A strict report, worthy of sympathy.

Pub Date: June 15, 1951

ISBN: 0316769177

Page Count: -

Publisher: Little, Brown

Review Posted Online: Nov. 2, 2011

Kirkus Reviews Issue: June 15, 1951

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Cheerfully engaging.


From Australian Moriarty (The Last Anniversary, 2006, etc.), domestic escapism about a woman whose temporary amnesia makes her re-examine what really matters to her.

Alice wakes from what she thinks is a dream, assuming she is a recently married 29-year-old expecting her first child. Actually she is 39, the mother of three and in the middle of an acrimonious custody battle with her soon-to-be ex-husband Nick. She’s fallen off her exercise bike, and the resulting bump on her head has not only erased her memory of the last 10 years but has also taken her psychologically back to a younger, more easygoing self at odds with the woman she gathers she has become. While Alice-at-29 is loving and playful if lacking ambition or self-confidence, Alice-at-39 is a highly efficient if too tightly wound supermom. She is also thin and rich since Nick now heads the company where she remembers him struggling in an entry-level position. Alice-at-29 cannot conceive that she and Nick would no longer be rapturously in love or that she and her adored older sister Elisabeth could be estranged, and she is shocked that her shy mother has married Nick’s bumptious father and taken up salsa dancing. She neither remembers nor recognizes her three children, each given a distinct if slightly too cute personality. Nor does she know what to make of the perfectly nice boyfriend Alice-at-39 has acquired. As memory gradually returns, Alice-at-29 initially misinterprets the scattered images and flashes of emotion, especially those concerning Gina, a woman who evidently caused the rift with Nick. Alice-at-29 assumes Gina was Nick’s mistress, only to discover that Gina was her best friend. Gina died in a freak car accident and in her honor, Alice-at-39 has organized mothers from the kids’ school to bake the largest lemon meringue pie on record. But Alice-at-29 senses that Gina may not have been a completely positive influence. Moriarty handles the two Alice consciousnesses with finesse and also delves into infertility issues through Elizabeth’s diary.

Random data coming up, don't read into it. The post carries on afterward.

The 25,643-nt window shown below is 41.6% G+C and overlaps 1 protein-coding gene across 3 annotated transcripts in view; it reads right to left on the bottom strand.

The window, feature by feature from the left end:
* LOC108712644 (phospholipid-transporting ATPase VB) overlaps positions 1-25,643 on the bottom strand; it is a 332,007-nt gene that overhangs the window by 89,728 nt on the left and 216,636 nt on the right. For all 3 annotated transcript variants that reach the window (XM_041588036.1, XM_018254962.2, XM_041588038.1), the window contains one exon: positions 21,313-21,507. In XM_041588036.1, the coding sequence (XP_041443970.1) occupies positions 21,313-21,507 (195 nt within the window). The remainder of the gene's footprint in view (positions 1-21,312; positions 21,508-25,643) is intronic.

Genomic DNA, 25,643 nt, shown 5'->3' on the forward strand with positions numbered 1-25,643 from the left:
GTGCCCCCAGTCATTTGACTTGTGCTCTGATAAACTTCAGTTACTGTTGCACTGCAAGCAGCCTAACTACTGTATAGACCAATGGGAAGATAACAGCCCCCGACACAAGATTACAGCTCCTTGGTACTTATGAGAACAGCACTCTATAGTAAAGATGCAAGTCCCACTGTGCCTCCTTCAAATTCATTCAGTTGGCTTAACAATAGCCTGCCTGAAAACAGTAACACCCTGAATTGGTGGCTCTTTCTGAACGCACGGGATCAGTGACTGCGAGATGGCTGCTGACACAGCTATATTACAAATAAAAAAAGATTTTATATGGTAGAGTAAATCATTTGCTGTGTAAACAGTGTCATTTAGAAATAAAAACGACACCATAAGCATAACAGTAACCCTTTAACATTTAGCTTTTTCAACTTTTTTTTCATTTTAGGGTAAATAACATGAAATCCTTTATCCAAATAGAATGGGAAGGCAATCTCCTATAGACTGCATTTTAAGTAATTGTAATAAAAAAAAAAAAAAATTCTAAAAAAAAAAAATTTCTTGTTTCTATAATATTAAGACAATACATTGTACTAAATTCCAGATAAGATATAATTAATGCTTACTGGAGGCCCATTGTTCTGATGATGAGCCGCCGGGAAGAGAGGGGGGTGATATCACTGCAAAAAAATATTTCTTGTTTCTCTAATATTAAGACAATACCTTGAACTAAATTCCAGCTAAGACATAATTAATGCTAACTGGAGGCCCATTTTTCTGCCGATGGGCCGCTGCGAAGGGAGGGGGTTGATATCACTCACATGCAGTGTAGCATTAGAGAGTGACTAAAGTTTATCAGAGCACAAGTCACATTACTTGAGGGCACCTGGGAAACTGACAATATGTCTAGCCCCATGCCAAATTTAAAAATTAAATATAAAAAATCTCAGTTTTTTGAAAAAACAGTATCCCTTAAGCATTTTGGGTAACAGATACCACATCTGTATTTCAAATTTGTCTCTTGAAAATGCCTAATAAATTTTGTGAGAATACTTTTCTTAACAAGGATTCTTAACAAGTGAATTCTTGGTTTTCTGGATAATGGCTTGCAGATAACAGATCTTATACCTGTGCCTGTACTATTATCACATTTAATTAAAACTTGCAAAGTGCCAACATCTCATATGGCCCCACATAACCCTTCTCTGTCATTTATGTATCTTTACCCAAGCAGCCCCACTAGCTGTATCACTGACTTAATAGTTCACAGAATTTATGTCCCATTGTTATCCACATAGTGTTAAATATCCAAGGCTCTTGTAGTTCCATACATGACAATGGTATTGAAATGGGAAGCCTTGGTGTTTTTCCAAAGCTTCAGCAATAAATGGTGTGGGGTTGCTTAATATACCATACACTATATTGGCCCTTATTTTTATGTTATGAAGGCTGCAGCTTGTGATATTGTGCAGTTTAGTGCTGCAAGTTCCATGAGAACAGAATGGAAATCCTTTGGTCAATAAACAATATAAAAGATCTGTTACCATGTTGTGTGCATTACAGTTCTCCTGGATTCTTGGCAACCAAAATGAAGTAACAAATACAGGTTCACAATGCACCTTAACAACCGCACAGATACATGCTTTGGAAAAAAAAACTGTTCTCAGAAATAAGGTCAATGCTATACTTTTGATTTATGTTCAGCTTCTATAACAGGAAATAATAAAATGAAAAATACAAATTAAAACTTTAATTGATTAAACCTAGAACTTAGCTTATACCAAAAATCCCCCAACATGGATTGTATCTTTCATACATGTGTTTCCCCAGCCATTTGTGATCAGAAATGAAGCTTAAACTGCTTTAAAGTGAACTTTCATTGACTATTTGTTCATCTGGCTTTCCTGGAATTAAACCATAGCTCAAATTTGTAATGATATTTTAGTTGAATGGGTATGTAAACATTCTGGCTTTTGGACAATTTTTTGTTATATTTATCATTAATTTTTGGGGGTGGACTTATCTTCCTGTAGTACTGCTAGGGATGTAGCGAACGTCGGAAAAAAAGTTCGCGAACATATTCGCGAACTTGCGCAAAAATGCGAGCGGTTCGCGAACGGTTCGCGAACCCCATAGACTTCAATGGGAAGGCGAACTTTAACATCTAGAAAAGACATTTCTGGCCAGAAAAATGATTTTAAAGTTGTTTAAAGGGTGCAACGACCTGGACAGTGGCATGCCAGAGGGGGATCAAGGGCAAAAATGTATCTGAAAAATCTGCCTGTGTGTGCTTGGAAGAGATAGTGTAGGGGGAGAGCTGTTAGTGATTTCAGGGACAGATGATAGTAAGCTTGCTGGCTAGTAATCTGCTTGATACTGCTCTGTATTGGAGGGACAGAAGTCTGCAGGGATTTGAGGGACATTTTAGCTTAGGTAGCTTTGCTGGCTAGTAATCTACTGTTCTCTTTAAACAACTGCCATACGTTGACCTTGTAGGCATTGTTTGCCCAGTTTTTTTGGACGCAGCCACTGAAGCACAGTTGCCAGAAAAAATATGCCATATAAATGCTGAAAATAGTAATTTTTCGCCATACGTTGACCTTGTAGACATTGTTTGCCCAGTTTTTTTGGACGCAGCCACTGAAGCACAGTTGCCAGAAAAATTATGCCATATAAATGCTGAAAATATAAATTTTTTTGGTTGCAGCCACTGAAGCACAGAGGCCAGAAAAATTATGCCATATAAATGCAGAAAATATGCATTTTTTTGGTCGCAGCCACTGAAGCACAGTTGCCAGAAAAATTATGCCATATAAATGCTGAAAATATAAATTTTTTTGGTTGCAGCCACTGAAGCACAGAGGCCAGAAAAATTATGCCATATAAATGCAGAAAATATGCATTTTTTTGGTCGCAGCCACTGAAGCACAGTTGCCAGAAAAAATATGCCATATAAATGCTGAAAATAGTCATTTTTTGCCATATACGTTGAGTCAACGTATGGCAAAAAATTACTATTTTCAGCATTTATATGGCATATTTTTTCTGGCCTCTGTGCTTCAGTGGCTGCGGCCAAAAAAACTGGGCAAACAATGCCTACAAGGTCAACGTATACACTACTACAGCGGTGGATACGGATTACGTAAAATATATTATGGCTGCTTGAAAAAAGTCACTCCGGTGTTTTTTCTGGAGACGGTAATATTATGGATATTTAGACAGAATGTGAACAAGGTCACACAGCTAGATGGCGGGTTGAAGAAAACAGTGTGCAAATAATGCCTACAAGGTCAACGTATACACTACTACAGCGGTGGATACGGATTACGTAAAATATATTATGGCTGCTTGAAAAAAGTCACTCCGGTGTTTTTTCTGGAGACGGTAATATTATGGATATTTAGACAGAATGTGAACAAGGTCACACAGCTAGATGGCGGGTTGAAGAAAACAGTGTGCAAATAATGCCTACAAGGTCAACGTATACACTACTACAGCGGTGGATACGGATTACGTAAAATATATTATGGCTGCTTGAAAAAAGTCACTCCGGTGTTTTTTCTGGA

Cheerfully engaging.

Pub Date: June 2, 2011

ISBN: 978-0-399-15718-9

Page Count: 432

Publisher: Amy Einhorn/Putnam

Review Posted Online: April 4, 2011

Kirkus Reviews Issue: March 15, 2011